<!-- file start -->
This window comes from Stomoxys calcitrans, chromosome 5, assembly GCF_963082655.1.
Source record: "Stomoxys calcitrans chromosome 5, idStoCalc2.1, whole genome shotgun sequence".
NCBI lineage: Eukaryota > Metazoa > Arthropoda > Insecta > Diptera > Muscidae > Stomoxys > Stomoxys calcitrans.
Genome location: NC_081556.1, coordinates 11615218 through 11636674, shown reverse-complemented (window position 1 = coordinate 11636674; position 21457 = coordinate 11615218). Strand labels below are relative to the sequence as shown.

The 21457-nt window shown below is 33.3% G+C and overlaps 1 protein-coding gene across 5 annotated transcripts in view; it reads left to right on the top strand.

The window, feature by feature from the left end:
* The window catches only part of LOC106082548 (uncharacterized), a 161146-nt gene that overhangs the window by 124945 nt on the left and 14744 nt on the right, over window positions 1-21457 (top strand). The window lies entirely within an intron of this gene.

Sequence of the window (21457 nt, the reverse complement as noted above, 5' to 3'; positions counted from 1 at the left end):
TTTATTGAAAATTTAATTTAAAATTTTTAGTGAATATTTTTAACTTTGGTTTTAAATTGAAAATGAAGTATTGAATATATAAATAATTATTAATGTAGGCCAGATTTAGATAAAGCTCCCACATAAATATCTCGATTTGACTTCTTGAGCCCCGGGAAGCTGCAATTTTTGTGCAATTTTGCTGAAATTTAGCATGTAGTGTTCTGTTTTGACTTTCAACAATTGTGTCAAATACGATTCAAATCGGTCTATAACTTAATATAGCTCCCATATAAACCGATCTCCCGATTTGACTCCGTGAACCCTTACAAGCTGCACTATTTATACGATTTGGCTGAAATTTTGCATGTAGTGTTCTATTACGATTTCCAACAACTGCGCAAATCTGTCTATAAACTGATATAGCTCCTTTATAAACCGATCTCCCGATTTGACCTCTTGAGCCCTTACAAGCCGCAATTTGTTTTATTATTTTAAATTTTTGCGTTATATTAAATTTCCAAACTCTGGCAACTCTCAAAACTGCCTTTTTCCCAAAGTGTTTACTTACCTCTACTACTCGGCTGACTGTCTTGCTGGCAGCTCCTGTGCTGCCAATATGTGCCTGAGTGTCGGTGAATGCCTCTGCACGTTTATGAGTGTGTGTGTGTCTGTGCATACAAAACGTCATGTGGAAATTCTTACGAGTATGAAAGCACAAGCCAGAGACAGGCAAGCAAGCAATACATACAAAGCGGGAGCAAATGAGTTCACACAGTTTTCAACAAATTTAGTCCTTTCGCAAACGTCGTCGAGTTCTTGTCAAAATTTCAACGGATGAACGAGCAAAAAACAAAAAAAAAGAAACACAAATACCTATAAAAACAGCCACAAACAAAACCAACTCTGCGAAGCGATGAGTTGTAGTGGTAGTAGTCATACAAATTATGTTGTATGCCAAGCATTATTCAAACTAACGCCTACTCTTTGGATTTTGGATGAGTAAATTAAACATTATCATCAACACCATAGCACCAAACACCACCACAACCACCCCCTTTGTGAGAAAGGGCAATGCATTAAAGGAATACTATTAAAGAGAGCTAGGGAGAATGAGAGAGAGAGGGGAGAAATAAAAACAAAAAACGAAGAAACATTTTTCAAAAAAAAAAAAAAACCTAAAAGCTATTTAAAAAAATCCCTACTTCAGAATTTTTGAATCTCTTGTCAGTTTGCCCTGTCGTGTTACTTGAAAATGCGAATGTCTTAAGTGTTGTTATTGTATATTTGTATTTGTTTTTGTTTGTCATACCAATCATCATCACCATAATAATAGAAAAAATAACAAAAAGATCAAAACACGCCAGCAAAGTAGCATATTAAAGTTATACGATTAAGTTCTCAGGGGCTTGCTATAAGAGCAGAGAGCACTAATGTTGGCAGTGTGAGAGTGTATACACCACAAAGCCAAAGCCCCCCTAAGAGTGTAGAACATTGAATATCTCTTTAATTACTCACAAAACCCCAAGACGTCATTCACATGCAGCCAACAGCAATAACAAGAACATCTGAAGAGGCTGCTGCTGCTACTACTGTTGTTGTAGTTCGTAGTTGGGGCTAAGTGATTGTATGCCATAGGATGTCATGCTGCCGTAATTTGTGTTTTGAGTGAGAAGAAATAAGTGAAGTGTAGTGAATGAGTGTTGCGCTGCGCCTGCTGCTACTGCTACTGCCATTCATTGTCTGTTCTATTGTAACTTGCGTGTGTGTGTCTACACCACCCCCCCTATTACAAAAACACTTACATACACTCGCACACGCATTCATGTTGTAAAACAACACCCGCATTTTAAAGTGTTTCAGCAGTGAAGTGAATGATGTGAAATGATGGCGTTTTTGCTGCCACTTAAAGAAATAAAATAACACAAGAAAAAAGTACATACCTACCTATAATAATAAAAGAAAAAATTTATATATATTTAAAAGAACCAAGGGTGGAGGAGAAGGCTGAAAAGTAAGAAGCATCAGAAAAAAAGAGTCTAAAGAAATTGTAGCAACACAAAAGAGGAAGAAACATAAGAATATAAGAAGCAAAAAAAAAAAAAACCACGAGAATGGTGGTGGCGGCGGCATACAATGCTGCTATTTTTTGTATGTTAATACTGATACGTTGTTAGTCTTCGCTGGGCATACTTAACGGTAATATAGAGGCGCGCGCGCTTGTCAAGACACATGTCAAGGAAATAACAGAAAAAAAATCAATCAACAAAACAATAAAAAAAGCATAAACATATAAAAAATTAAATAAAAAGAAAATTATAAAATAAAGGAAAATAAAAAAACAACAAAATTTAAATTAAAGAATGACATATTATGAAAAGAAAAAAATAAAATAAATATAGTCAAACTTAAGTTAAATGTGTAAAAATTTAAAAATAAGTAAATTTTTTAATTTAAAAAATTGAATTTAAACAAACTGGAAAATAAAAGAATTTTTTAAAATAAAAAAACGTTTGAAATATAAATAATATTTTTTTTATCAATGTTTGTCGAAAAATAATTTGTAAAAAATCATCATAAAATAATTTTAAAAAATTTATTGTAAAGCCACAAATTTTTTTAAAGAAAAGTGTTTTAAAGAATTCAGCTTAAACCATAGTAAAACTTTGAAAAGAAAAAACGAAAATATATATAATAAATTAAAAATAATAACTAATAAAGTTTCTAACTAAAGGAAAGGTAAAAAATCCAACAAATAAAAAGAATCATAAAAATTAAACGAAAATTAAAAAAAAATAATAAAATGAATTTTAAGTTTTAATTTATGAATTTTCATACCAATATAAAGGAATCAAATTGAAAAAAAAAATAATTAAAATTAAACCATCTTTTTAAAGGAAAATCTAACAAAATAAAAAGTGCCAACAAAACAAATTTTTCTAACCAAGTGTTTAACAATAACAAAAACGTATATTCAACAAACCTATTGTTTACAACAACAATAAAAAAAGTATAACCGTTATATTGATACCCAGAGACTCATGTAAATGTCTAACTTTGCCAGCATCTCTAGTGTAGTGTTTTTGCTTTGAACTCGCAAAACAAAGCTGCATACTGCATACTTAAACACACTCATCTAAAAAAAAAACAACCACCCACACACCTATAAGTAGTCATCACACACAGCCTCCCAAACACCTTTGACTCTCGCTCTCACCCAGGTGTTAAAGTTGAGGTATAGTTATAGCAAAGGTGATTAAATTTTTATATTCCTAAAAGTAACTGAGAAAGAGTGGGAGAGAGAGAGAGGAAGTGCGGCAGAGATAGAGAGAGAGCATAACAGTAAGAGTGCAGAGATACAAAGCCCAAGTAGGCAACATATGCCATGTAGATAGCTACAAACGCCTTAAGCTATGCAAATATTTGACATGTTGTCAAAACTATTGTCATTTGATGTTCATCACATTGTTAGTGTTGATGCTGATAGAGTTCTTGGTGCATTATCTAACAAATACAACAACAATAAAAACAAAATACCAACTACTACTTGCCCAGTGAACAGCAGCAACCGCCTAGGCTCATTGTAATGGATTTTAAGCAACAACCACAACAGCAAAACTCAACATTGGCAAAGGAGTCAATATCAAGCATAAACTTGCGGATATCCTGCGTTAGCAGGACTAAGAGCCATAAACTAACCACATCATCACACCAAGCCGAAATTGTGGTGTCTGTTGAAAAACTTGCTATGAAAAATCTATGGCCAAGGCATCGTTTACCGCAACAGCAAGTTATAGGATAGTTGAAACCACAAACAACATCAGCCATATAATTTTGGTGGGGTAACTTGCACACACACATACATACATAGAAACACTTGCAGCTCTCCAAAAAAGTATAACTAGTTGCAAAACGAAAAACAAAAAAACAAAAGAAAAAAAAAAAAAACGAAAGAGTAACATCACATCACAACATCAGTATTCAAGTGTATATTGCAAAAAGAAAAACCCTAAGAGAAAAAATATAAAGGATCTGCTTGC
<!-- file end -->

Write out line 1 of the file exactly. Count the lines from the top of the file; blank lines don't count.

This window comes from Stomoxys calcitrans, chromosome 5, assembly GCF_963082655.1.